Bill is known as “a consummate developer of strategic relationships“. He is an Accredited Business Intermediary, veteran broadcast executive, public relations consultant and historian.
Around the Web: A Month in Summary
A recent article posted on PR Newswire entitled “Business owners’ love of work may hinder succession planning” explains the parallels between the number of business owners with no plans to retire and the lack of succession planning. In a recent poll, over 70% of business owners said they are not planning to retire, don’t know when they will retire, or do not plan to retire for at least 11 years. The survey also reported that 2 out of 3 business owners do not have a succession plan or a clear understanding of the importance of one.
Even if there are no immediate plans for retiring, business owners should have a succession plan in place to protect the business, partners, employees and customers. If something were to suddenly happen to the business owner such as serious illness or an untimely death, a succession plan would help make sure everything goes smooth with the transition of the business.
To get started with creating an exit plan, business owners can take 5 simple steps:
- Set goals & objectives
- Determine the value of your business
- Consider options for the business in the case of disability, retirement or death
- Develop a plan and documentation with an advisor, attorney and accountant
- Fund the plan
You never know when something unexpected could occur, so it’s never too early to start creating a succession plan.
A recent article posted by Forbes entitled “Baby boomers are selling their businesses to millennial entrepreneurs, and it’s a brilliant idea” highlights the fact that many baby boomers will soon be looking to sell their businesses and this creates excellent business opportunities for millennials. Many of these baby boomer businesses are well established having no debt, loyal customers and proven business models which make them a great opportunity for young entrepreneurs to take over instead of letting the businesses close down.
Here are 7 places to start looking for these baby boomer businesses:
- Local chamber of commerce
- Local CPAs
- Local real estate brokers
- Local community bankers
- Business brokers
- Go directly to the business owner
- Craigslist or eBay
Overall, staying connected with local professionals in your area as well as being proactive in searching out businesses for sale will help you to find a great business opportunity. Once you find a legitimate business, find out if it’s making a profit. If so, ask why the owner wants to sell and if not, find out why.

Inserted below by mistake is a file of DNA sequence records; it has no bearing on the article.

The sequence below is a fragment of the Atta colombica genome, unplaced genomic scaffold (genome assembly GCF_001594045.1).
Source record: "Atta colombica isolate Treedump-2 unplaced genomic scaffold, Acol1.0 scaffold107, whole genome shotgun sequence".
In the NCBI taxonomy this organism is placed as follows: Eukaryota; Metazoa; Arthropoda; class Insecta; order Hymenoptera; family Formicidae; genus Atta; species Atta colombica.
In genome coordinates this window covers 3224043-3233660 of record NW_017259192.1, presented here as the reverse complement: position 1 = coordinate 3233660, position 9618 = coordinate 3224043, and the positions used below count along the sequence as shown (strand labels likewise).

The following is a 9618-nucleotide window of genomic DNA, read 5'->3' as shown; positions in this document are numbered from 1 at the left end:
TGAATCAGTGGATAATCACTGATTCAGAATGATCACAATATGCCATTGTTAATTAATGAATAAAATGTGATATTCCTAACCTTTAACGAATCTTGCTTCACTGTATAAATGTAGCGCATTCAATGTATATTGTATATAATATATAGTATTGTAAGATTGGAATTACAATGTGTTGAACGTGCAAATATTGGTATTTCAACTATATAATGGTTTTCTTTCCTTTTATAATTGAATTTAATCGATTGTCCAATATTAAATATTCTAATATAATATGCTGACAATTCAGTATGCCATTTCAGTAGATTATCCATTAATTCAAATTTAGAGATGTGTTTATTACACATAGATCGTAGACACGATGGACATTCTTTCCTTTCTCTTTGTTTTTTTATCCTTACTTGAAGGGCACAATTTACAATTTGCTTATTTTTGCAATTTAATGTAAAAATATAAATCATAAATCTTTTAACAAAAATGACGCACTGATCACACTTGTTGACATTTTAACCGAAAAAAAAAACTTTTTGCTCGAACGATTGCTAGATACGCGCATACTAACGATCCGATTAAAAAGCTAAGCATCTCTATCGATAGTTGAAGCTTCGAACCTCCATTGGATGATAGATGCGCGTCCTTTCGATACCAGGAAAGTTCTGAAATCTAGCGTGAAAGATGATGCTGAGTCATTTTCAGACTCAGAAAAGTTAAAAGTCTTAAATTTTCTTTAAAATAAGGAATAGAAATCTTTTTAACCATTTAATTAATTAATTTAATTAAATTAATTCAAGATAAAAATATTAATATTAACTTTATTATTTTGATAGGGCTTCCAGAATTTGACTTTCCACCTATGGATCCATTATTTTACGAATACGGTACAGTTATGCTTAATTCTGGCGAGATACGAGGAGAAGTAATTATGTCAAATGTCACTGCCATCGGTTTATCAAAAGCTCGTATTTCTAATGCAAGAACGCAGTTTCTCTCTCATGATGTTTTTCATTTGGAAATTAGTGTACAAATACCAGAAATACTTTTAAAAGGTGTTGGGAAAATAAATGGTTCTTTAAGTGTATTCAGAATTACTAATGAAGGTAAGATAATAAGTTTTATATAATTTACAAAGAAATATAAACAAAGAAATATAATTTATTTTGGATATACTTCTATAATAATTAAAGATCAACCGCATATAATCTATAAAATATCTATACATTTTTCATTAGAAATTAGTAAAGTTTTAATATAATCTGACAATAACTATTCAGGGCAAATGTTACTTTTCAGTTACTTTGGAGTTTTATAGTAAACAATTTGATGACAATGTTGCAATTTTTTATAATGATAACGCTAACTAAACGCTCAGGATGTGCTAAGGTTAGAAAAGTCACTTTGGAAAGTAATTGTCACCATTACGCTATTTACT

A recent article from Forbes entitled “Selling your business in 3 to 5 years? Buy another company now” explains how acquiring another company can significantly increase the value of your business before you decide to sell. The first thing to understand is that the multiple of earnings paid for a company increases at an accelerating rate with size. Larger EBITDA means larger multiples, and larger companies are generally less risky so a buyer is willing to pay more.
Acquiring another business may also amount to cost savings and operational improvements when the companies are integrated. Combine these savings with organic revenue growth and a larger multiplier when the companies are combined, and this can add up to a huge increase in your company’s value. So if you’re thinking of selling within 3-5 years, this could be a good strategy to consider.
A recent article from the Denver Post entitled “Selling your business? Focus on the key business drivers so buyers pay top dollar” explains how focusing on certain key factors of your business can help you get the highest possible price when selling your business. Although many key business drivers vary among industries, there are four drivers that apply across the board:
- History of increasing revenues and profits over the past 3-5 years
- Strategic business plan that shows strong growth, competitive advantage, and products or services that can be sold across multiple industries
- Future cash flow including expected EBITDA performance, expected working capital investment requirements, and expected fixed-asset investment requirements
- Strong management team and strong operating systems in place
Business owners should get a detailed business audit and analysis from a business consultant so they can see where their business’s strengths and weaknesses are. This will show the owner what business drivers to focus on improving in order to get the highest price for their business.
A recent article posted on Divestopedia entitled “What Is Your Company Actually Worth?” explores how buyers and sellers often perceive a company’s worth differently and how business owners misjudge their company’s value. Private company valuation is a complex process and most owners have difficulty staying objective when it comes to a business in which they have put their life’s work into. On the other hand, to a buyer, the company is an asset to be acquired at the lowest possible price, which often leads to a large difference in perception between a buyer and seller.
An experience advisor can help negate these problems and make the sale process better for the owner for the following reasons:
- The business owner can focus on factors of the business which will increase the valuation such as EBITDA, sales, gross profit margins, customer growth and employee skills.
- The owner will get an extensive look at the financial health of their business from an advisor along with recommendations for improvement.
- An advisor will also be an experienced negotiator, helping the owner get the best sale price for the business.
The key to avoiding mistakes in selling a business starts off by getting an accurate valuation of the business and making sure everything is analyzed effectively to prepare for a profitable sale.